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HIV-1 inhibits autophagy in bystander macrophage/monocytic cells through Src-Akt and STAT3.

Van Grol J, Subauste C, Andrade RM, Fujinaga K, Nelson J, Subauste CS - PLoS ONE (2010)

Bottom Line: Little is known about the role of altered regulatory signaling in disorders associated with defective autophagy.These studies revealed that a pathogen can impair autophagy in non-infected cells by activating counter-regulatory pathways.The fact that pharmacologic manipulation of cell signaling restored autophagy in cells exposed to HIV-1-infected cells raises the possibility of therapeutic manipulation of cell signaling to restore autophagy in HIV-1 infection.

View Article: PubMed Central - PubMed

Affiliation: Department of Pathology, Case Western Reserve University School of Medicine, Cleveland, Ohio, United States of America.

ABSTRACT
Autophagy is a homeostatic mechanism of lysosomal degradation. Defective autophagy has been linked to various disorders such as impaired control of pathogens and neurodegeneration. Autophagy is regulated by a complex array of signaling pathways that act upstream of autophagy proteins. Little is known about the role of altered regulatory signaling in disorders associated with defective autophagy. In particular, it is not known if pathogens inhibit autophagy by modulation of upstream regulatory pathways. Cells infected with HIV-1 blocked rapamycin-induced autophagy and CD40-induced autophagic killing of Toxoplasma gondii in bystander (non-HIV-1 infected) macrophage/monocytic cells. Blockade of autophagy was dependent on Src-Akt and STAT3 triggered by HIV-1 Tat and IL-10. Neutralization of the upstream receptors VEGFR, beta-integrin or CXCR4, as well as of HIV-1 Tat or IL-10 restored autophagy in macrophage/monocytic cells exposed to HIV-1-infected cells. Defective autophagic killing of T. gondii was detected in monocyte-derived macrophages from a subset of HIV-1(+) patients. This defect was also reverted by neutralization of Tat or IL-10. These studies revealed that a pathogen can impair autophagy in non-infected cells by activating counter-regulatory pathways. The fact that pharmacologic manipulation of cell signaling restored autophagy in cells exposed to HIV-1-infected cells raises the possibility of therapeutic manipulation of cell signaling to restore autophagy in HIV-1 infection.

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HIV-1 inhibits autophagy in bystander macrophages/monocytic cells through CXCR4, VEGFR and β-integrin.A, MonoMa6 cells were transfected with LC3-eGFP and incubated with cells infected with pseudotyped control virus (PV Ctr) or pseudotyped HIV-1 (PV HIV). Cultures were treated overnight with control mAb, control peptide cRAD, anti-CXCR4 mAb, anti-VEGFR1 mAb, VEGFR1 tyrosine kinase inhibitor, or β-integrin blocking peptide cRGD. MonoMac6 cells were treated with or with out rapamycin and assessed for large LC3+ structures. B, MonoMac6 cells transfected with LC3-eGFP were treated overnight with or without Tat (100 pg/ml) and either control mAb, control peptide cRAD, anti-CXCR4 mAb, anti-VEGFR1 mAb or β-integrin blocking peptide, cRGD. MonoMac6 cells were treated with or without rapamycin and assessed for large LC3+ structures. C, Schematic representation of MonoMac6 cells transfected with LC3-eGFP cultured overnight with MonoMac6 cells transfected with a control plasmid or a plasmid encoding Tat. Cultures were treated with rapamycin and assessed for large LC3+ structures. D, MonoMac6 cells transfected with LC3-eGFP were cultured overnight with MonoMac6 cells transfected with a control plasmid or a plasmid encoding either wild-type Tat, Tat CD26 mutant, Tat chemokine-like domain mutant (Tat31–101), Tat basic domain mutant, or Tat RGD mutant as depicted in panel (C). Cultures were treated with rapamycin and assessed for large LC3+ structures. Data are representative of 4 independent experiments presented as means ± SEM; *p≤0.05, **p≤0.01, ∧p≥0.05.
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pone-0011733-g005: HIV-1 inhibits autophagy in bystander macrophages/monocytic cells through CXCR4, VEGFR and β-integrin.A, MonoMa6 cells were transfected with LC3-eGFP and incubated with cells infected with pseudotyped control virus (PV Ctr) or pseudotyped HIV-1 (PV HIV). Cultures were treated overnight with control mAb, control peptide cRAD, anti-CXCR4 mAb, anti-VEGFR1 mAb, VEGFR1 tyrosine kinase inhibitor, or β-integrin blocking peptide cRGD. MonoMac6 cells were treated with or with out rapamycin and assessed for large LC3+ structures. B, MonoMac6 cells transfected with LC3-eGFP were treated overnight with or without Tat (100 pg/ml) and either control mAb, control peptide cRAD, anti-CXCR4 mAb, anti-VEGFR1 mAb or β-integrin blocking peptide, cRGD. MonoMac6 cells were treated with or without rapamycin and assessed for large LC3+ structures. C, Schematic representation of MonoMac6 cells transfected with LC3-eGFP cultured overnight with MonoMac6 cells transfected with a control plasmid or a plasmid encoding Tat. Cultures were treated with rapamycin and assessed for large LC3+ structures. D, MonoMac6 cells transfected with LC3-eGFP were cultured overnight with MonoMac6 cells transfected with a control plasmid or a plasmid encoding either wild-type Tat, Tat CD26 mutant, Tat chemokine-like domain mutant (Tat31–101), Tat basic domain mutant, or Tat RGD mutant as depicted in panel (C). Cultures were treated with rapamycin and assessed for large LC3+ structures. Data are representative of 4 independent experiments presented as means ± SEM; *p≤0.05, **p≤0.01, ∧p≥0.05.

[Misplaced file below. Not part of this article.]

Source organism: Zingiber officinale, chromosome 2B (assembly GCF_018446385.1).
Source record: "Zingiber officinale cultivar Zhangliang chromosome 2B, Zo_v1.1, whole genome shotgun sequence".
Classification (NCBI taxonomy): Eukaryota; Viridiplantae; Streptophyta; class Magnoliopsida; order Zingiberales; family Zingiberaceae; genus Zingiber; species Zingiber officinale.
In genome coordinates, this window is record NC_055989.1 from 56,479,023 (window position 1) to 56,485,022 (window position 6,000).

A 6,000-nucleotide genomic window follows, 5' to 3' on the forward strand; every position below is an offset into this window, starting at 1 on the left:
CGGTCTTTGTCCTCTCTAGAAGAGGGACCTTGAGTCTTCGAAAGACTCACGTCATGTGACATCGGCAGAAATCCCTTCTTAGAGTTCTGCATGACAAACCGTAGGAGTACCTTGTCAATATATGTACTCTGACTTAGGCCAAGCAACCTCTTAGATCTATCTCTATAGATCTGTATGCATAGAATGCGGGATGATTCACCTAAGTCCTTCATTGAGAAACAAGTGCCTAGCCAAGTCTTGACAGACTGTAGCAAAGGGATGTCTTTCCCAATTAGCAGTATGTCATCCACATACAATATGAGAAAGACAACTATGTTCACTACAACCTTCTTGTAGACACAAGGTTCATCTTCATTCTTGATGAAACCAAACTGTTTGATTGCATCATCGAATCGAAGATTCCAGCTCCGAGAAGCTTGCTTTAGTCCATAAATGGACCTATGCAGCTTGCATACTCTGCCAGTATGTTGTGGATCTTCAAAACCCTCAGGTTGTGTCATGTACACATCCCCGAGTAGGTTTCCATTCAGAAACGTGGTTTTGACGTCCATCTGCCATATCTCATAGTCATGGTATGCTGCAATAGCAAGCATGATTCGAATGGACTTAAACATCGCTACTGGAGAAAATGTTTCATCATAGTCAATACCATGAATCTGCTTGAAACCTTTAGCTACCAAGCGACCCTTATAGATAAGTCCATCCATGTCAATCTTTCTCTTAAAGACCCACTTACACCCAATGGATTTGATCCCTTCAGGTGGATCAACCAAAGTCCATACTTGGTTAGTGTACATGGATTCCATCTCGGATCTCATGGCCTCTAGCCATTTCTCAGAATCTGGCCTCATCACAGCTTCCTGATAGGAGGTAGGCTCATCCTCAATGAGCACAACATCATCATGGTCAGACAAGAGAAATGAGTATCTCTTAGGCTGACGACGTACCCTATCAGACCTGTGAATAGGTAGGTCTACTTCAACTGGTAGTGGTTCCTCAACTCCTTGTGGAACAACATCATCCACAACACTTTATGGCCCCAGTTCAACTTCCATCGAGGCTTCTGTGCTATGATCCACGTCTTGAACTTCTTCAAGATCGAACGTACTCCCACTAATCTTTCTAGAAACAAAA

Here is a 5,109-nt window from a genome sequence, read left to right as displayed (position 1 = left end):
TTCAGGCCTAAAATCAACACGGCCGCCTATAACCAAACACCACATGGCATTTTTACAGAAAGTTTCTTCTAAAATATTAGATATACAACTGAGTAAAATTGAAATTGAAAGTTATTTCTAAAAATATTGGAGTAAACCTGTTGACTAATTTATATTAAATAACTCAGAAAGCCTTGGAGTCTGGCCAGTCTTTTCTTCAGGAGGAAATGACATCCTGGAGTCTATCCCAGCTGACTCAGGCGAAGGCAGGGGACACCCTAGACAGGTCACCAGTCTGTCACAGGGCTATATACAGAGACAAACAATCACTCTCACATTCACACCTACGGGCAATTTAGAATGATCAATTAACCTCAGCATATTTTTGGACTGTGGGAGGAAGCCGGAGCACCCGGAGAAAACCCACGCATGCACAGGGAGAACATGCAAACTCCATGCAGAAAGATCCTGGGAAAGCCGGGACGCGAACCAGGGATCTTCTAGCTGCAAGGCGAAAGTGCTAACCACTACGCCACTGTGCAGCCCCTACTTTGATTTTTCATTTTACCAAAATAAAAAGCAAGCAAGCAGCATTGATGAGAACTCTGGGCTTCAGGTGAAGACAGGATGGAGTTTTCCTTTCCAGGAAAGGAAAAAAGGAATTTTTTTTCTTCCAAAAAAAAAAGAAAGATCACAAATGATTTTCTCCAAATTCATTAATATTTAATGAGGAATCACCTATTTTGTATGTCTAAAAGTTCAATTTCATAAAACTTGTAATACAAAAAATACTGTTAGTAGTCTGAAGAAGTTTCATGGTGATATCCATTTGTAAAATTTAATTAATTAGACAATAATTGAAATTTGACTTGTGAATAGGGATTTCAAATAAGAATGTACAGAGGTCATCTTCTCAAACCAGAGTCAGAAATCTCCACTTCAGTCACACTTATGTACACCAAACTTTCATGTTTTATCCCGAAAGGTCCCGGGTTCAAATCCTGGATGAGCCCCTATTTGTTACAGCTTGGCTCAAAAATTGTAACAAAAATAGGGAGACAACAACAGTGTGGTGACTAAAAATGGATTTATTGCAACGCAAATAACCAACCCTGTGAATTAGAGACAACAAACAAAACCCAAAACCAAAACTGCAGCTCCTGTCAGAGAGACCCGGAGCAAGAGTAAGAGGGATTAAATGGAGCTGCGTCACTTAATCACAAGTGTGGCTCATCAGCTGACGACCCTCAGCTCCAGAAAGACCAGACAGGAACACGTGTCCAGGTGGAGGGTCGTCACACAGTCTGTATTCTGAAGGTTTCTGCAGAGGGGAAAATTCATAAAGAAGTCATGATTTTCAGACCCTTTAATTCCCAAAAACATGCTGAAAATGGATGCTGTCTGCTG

Mentions: Since HIV-1 Tat increased phosphorylation of Src and FAK in macrophages, we examined the role of receptors known to signal through these molecules: chemokine receptors, VEGFR and β-integrin [37], [38], [39]. To this end, we blocked engagement of these surface molecules on LC3-eGFP+ MonoMac6 cells prior to incubation with pseudotyped HIV-1 infected cells and treatment with rapamycin. A blocking mAb against CXCR4 was used because CXCR4 is a predominant chemokine receptor on macrophages [40] and treatment of MonoMac6 cells with recombinant SDF, the ligand for CXCR4, caused inhibition of autophagy (Figure S3). VEGFR signaling was inhibited with a mAb against VEGFR1 (the predominant form of VEGFR on macrophages), or a VEGFR1 tyrosine-kinase inhibitor. β-integrin signaling was inhibited with a blocking RGD peptide. Neutralization of any of these molecules impaired the ability of cells infected with pseudotyped HIV-1 to inhibit autophagy in bystander cells (Figure 5A). Similar results were obtained with HIV-1 Tat (Figure 5B). These results suggest that all three cell surface molecules are required for successful inhibition of autophagy by HIV-1.